For 60-year-old potter Sultan, last five months have been nothing less than an ordeal. Ever since the UT pollution control board removed the pottery furnaces, owing to pollution, from Manimajra, Sultan and her husband Gulzar are finding it difficult to survive.
They have been into the pottery business for more than 40 years. Sultan, along with other potters, has met the UT administration officials with representations and even sent letters to the Prime Minister for coming up with a rehabilitation policy.
“I lost my 10-year-old son to snakebite 10 years ago and brought up my four daughters. I have to take care of my two granddaughters as well. We used to earn our living by making pots, but since last one month, survival has been quite difficult,” said Sultan, narrating her story with tears in her eyes.
“We used to earn about Rs 5,000 per month and now, we hardly get half the amount by selling readymade pots. The rest of the potter families have shifted to Bassi Pathana in Punjab to earn their living,” said Gulzar.
Sultan and her husband are not alone, there are 10 other potter families and labourers who have been rendered jobless.
Admn working out rehabilitation plan
With an aim to rehabilitate the potters, the UT administration is planning to come up with a plan under which they are working out modalities to provide chimneys and other infrastructure to keep a check on pollution created in the pottery-making process. Secretary industries KK Jindal said, “We have got representation from the potters and are looking for a solution to this matter.”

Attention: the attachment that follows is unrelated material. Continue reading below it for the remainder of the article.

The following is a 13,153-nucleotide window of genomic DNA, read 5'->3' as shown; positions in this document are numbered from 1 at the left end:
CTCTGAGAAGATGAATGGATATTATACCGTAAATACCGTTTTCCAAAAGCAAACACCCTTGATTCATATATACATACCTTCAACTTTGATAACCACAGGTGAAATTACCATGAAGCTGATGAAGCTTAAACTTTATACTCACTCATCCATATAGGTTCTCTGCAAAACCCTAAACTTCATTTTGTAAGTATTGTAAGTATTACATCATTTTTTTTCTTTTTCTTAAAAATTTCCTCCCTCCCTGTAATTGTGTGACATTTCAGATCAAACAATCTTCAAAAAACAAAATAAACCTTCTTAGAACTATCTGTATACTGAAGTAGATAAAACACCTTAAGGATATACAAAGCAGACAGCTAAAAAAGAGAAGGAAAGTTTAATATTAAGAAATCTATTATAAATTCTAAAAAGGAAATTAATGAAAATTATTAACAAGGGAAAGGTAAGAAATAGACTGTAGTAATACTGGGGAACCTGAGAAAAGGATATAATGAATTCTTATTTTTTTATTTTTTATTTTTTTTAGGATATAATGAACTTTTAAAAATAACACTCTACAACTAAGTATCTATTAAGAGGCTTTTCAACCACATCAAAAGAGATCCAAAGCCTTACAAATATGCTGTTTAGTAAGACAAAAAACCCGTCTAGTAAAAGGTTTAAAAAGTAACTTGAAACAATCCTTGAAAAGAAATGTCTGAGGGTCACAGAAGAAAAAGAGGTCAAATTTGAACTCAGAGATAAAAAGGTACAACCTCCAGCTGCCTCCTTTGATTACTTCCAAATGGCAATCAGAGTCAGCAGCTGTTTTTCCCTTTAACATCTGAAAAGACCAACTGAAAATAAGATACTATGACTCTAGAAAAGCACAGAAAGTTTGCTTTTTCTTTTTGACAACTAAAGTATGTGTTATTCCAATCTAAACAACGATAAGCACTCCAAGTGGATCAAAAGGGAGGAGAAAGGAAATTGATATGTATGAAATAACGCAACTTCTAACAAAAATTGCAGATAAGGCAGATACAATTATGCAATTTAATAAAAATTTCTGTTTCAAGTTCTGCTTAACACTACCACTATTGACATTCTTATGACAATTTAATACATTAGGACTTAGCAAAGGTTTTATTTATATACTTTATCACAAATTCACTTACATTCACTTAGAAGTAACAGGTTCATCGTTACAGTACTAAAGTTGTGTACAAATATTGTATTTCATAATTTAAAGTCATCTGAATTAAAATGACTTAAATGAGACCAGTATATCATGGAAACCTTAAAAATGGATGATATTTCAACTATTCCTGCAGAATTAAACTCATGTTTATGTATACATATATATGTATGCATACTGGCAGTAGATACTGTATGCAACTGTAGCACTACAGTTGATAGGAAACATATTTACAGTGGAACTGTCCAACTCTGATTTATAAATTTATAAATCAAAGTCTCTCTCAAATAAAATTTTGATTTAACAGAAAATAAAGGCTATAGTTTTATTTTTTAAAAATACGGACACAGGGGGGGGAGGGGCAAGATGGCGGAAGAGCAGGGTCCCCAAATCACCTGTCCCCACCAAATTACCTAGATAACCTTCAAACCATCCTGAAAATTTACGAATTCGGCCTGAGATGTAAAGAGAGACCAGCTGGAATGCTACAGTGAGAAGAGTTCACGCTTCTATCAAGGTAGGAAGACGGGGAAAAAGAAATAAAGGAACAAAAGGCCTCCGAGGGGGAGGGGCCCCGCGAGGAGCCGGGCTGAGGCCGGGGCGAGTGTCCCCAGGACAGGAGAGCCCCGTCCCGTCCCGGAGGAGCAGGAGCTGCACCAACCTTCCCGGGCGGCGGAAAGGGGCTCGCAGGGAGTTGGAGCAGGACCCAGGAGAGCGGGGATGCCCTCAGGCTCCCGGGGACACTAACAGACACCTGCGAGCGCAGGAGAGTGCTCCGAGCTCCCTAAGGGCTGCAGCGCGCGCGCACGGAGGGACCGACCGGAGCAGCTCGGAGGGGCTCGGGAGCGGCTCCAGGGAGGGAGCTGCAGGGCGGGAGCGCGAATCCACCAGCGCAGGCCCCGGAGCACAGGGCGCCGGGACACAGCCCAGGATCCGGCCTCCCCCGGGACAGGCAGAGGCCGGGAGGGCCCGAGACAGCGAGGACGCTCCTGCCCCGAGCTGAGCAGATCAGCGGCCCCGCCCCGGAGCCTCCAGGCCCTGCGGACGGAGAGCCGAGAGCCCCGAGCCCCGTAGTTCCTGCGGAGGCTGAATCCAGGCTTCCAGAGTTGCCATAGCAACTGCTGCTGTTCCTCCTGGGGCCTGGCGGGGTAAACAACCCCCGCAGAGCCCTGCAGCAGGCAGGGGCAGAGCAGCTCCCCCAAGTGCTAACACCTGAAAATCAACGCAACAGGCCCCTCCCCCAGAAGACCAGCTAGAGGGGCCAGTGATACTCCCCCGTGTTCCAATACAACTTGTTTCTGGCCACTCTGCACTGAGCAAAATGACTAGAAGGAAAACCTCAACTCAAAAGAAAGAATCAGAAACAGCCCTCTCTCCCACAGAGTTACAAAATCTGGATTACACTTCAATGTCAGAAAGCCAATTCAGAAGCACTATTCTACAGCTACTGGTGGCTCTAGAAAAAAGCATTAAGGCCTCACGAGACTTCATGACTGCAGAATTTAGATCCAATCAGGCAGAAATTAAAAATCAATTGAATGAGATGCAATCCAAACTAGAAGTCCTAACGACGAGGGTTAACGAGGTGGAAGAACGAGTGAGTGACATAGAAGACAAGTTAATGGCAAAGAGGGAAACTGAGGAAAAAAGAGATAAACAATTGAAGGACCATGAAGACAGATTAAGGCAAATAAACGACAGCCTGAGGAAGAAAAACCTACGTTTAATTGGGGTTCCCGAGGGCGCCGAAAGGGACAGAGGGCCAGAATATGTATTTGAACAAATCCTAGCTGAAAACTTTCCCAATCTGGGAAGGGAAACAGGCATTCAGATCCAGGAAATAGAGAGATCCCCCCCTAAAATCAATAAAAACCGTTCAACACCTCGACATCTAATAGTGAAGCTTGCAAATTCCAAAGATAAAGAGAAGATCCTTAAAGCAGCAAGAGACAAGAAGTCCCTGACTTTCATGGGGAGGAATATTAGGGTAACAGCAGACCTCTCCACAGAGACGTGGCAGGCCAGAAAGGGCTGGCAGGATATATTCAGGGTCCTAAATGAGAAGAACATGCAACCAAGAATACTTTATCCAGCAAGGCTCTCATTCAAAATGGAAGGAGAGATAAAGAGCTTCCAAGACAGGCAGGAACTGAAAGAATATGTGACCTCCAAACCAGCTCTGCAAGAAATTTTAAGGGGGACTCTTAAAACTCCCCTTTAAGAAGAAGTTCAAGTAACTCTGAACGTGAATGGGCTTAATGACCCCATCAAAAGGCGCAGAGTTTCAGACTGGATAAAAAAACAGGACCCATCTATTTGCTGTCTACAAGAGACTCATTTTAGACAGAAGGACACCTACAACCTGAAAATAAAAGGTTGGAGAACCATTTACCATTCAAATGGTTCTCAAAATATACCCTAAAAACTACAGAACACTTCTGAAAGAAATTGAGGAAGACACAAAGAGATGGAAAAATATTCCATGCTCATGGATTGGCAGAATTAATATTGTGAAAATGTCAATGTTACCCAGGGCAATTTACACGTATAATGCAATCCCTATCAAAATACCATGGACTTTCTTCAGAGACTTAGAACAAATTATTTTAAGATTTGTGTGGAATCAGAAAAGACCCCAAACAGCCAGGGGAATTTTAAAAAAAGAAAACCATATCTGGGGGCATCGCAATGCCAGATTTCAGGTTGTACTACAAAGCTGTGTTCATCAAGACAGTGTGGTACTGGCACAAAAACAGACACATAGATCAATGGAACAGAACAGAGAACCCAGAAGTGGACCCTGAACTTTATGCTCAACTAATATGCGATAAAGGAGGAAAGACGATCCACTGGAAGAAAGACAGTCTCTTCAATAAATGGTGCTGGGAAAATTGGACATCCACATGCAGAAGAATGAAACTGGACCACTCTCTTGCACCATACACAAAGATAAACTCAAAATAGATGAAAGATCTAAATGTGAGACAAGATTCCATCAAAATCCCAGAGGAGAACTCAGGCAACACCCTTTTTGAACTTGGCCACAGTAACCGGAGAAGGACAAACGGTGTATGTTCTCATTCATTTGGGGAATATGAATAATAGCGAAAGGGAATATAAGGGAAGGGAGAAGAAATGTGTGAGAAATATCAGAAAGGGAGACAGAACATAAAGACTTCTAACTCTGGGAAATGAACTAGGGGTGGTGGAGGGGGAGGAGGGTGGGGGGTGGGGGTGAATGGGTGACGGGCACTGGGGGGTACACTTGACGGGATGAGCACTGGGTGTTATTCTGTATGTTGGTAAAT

Last year, the UT pollution control board had inspected the area and found that pottery making was polluting the air. The board eventually ordered the closure of pottery furnaces on December 31, 2015.
The administration functionaries have held a couple of meetings on the issue to come with a one-time solution so that the potters continue to do their business. The issue relates to different departments, including UT estate office, electricity, industries and CITCO. These departments are involved as they give out land on lease, generate electricity bills and work out other formalities.
Sources in the administration said, “Potters bake earthenware pots in kilns. Smoke generates from these furnaces. They were also not paying electricity bills. They were functioning beyond the permissible time, which was 8am and 5pm, till late at night.”